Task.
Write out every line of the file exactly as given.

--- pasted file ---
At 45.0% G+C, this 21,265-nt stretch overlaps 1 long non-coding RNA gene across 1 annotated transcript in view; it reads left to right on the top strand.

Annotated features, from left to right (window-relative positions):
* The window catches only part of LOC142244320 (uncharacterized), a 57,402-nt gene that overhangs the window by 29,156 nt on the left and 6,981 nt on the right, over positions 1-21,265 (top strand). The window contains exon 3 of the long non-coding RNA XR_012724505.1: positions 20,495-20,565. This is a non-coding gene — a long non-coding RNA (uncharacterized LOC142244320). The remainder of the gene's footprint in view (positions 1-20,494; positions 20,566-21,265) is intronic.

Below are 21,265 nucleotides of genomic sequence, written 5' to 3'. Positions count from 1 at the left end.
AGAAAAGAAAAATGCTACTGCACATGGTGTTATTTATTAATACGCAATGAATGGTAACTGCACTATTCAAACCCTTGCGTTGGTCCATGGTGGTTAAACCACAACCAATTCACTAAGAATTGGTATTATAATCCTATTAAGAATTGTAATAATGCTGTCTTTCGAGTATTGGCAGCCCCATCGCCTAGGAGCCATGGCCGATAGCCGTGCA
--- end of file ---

At 45.0% G+C, this 21,265-nt stretch overlaps 1 long non-coding RNA gene across 1 annotated transcript in view; it reads left to right on the top strand.

Annotated features, from left to right (window-relative positions):
* The window catches only part of LOC142244320 (uncharacterized), a 57,402-nt gene that overhangs the window by 29,156 nt on the left and 6,981 nt on the right, over positions 1-21,265 (top strand). The window contains exon 3 of the long non-coding RNA XR_012724505.1: positions 20,495-20,565. This is a non-coding gene — a long non-coding RNA (uncharacterized LOC142244320). The remainder of the gene's footprint in view (positions 1-20,494; positions 20,566-21,265) is intronic.

Below are 21,265 nucleotides of genomic sequence, written 5' to 3'. Positions count from 1 at the left end.
AGAAAAGAAAAATGCTACTGCACATGGTGTTATTTATTAATACGCAATGAATGGTAACTGCACTATTCAAACCCTTGCGTTGGTCCATGGTGGTTAAACCACAACCAATTCACTAAGAATTGGTATTATAATCCTATTAAGAATTGTAATAATGCTGTCTTTCGAGTATTGGCAGCCCCATCGCCTAGGAGCCATGGCCGATAGCCGTGCA